What are you expecting out of Phoenix? Do you have any insights into the results are going to be there?

Jeffrey A. Weiss

No. If I myself could remember when I went to vote, which way I wanted to vote on a referendum I would be more sanguine in predicting the outcome of everything. I think, as with everything else now, everything is so volatile, so difficult. I think, at the very least the industry will demonstrate that whatever the outcome, there are very large numbers of voters who want the product. In the teeth of kind of universal media negativity and that's true in Ohio as well. I think what will register on the part of the politicians is how many people vote for the product, whatever the final outcome is.

Randall Underwood

Remember, too often, to our chagrin, the customer is never heard from in these regular court processes. And this is probably the first opportunity where hundreds of thousands, millions of them are going to be heard from and so I think we look forward to the results. And what that will help, maybe, people understand that there is viable product here that a lot of people appreciate and avail themselves on a regular basis.

Robert Napoli -- Piper Jaffray

Congratulations on such a strong quarter, it's nice to see in this environment.

Operator

Your next question comes from Henry Coffey -- Sterne, Agee & Leach

Henry Coffey -- Sterne, Agee & Leach

Let me add my congratulations it's been a pretty rough couple of weeks for a lot of us, obviously much tougher for you all. I hate to sound really stupid. I disconnected my phone during one of the first questions. But the bottom line in terms of your tax rate is that on a going forward quarter basis you'd be looking at something in that range that you suggested, we'll call it 43% as an average.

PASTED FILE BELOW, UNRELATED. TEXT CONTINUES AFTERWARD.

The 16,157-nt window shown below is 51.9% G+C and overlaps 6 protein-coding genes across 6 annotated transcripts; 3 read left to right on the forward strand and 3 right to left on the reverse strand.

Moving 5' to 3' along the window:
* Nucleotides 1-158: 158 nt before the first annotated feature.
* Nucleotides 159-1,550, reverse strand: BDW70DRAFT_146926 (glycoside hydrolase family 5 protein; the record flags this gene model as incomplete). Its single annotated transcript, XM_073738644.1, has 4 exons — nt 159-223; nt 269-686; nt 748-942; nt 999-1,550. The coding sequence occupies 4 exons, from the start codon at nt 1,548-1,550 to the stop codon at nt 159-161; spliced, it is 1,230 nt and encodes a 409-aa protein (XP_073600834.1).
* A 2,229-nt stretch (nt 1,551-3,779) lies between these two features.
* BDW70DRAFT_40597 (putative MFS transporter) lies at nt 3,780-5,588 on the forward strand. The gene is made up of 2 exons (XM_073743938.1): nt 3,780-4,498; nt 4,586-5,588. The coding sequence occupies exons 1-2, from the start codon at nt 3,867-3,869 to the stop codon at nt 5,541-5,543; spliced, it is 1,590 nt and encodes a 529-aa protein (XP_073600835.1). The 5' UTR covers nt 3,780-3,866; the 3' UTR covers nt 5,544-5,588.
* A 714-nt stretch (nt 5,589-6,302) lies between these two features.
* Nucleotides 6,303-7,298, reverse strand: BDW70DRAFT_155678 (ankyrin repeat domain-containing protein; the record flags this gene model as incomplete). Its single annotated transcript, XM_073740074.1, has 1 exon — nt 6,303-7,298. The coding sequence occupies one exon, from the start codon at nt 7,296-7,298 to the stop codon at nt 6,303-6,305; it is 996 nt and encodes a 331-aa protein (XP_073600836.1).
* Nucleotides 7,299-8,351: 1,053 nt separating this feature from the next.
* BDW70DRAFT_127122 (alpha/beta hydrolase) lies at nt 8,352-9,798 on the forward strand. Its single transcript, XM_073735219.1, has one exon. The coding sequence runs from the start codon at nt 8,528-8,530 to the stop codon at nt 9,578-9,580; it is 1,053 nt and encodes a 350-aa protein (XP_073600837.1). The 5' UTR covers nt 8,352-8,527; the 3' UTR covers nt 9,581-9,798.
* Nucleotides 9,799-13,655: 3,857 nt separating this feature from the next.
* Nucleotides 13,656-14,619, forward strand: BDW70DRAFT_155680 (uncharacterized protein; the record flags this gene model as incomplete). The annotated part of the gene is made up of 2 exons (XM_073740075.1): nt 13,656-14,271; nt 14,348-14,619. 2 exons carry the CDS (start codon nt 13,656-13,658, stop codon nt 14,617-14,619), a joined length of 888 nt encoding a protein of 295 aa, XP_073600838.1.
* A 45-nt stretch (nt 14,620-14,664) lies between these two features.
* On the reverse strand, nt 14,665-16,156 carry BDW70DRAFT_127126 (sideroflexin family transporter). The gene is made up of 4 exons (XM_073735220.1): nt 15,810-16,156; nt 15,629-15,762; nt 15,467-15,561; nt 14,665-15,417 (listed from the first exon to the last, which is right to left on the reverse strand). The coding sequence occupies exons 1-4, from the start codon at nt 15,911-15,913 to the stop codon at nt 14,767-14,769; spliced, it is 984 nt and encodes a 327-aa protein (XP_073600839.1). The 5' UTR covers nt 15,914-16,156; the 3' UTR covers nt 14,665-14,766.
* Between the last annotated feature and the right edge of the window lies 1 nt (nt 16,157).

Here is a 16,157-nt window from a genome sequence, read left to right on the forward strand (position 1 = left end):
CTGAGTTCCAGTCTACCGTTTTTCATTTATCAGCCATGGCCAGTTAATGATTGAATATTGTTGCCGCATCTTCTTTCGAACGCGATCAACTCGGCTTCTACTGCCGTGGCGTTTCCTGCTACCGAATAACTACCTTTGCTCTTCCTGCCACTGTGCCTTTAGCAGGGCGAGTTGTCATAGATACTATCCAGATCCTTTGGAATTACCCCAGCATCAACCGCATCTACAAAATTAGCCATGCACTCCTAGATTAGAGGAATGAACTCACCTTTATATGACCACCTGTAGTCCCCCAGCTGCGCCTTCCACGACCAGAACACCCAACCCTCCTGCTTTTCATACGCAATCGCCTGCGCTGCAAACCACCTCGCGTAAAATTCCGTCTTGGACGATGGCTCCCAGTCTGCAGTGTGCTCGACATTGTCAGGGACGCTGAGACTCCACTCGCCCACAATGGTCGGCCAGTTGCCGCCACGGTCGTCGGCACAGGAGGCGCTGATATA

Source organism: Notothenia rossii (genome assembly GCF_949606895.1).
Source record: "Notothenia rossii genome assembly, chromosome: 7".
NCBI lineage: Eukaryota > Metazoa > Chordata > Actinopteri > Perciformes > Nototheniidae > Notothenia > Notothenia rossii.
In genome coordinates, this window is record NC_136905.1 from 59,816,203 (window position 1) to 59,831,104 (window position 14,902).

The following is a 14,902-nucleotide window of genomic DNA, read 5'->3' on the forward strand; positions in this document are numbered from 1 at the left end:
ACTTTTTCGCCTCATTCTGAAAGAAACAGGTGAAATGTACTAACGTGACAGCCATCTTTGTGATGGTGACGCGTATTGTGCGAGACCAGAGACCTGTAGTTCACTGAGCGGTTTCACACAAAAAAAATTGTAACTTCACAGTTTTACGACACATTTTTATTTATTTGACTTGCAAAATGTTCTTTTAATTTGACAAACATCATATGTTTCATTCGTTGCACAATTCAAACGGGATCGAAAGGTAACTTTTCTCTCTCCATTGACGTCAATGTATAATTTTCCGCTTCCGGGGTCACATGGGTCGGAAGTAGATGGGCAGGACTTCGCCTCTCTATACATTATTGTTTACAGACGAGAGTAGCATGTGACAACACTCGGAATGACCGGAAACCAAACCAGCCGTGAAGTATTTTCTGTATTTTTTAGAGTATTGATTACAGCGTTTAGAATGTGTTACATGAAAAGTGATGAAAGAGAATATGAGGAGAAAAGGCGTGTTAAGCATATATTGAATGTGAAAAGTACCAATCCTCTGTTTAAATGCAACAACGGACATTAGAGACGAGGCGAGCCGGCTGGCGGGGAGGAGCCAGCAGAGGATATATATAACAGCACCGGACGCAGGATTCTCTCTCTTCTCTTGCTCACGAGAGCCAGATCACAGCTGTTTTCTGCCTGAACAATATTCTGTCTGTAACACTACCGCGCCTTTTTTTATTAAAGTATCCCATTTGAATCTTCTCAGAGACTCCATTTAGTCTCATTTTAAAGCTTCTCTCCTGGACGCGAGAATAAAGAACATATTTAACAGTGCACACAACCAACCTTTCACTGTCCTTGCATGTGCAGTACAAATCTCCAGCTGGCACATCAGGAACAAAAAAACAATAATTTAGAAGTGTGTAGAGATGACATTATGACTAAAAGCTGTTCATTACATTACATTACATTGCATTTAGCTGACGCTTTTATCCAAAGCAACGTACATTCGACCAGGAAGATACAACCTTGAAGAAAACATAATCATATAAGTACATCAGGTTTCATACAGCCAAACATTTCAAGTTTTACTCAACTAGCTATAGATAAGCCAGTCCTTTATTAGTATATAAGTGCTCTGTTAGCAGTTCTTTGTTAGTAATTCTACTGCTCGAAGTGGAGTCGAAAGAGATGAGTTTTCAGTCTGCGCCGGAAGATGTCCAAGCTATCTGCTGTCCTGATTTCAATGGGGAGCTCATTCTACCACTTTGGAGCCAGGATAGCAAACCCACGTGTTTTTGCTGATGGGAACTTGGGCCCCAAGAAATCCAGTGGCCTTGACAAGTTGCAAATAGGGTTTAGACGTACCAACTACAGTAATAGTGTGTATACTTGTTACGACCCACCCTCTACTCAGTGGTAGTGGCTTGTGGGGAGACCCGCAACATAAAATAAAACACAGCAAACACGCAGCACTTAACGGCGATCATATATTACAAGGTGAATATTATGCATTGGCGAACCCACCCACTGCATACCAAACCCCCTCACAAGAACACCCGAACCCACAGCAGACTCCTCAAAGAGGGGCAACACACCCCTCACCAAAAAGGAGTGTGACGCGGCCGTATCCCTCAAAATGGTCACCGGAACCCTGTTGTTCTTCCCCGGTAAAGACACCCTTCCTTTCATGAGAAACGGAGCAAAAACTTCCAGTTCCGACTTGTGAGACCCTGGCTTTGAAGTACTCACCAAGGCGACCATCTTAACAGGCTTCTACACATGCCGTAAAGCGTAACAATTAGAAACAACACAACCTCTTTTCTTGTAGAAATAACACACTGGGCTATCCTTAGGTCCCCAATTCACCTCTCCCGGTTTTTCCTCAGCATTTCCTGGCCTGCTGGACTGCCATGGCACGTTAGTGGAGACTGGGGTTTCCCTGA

And then with the actual tax rate being so much lower the ultimate full year number will be a lot lower or how does that all fall out? I know you went over some of this but I literally was off the phone on the first call.

Randall Underwood

We can go back to it quickly and if anybody --

Henry Coffey -- Sterne, Agee & Leach

And I apologize to everyone, of course

Randall Underwood

That's okay if anybody needs to clarify after the call, obviously, I will be around as usual. In the first quarter 28.1% we expect that the rate for the fiscal year '09 that we're in will be in the range of 42% to 46%. For pro forming purposes we stick 43%. To get to any one of those numbers with a 28.1% actual rate in the first quarter, obviously the rates in the second and third and the fourth quarter have to be higher.

So there's probably going to be, I would guess, several points above, couple points above, maybe 47 or 48% in the second, third, and fourth quarter. Again, and depending upon what, how fast or not the results progress in terms of resolution of near death of 2003 in these competent tax authority hearings that we're in the midst of.

Henry Coffey -- Sterne, Agee & Leach

That's the way I was understanding it. I want to make sure I had it right. And then in terms of looking at some of your specific cost items, you reported overhead, store level overhead, of about 99.3 if you subtract depreciation and the provision from that, it was like the stores are running at about $80 million a quarter. Now in subsequent quarters were there any items in there tied to the store closing or maybe extra political spin that would drive that number lower in subsequent quarters, or is that a pretty good run rate?

Randall Underwood

I think staying in currency should always be the qualifier we have to make here right now. There were quite a few charges in the first quarter for the government affairs activity. And, of course we do have the store closure costs which we have broken out on one of the tables so that you all can see the amounts thereof. And I would --

Henry Coffey -- Sterne, Agee & Leach

Are any of those buried on that store level figure? I know they show up as a separate line item on your P&L.

Randall Underwood

No, it would be from the government affairs, would be in the store level expenses.

Henry Coffey -- Sterne, Agee & Leach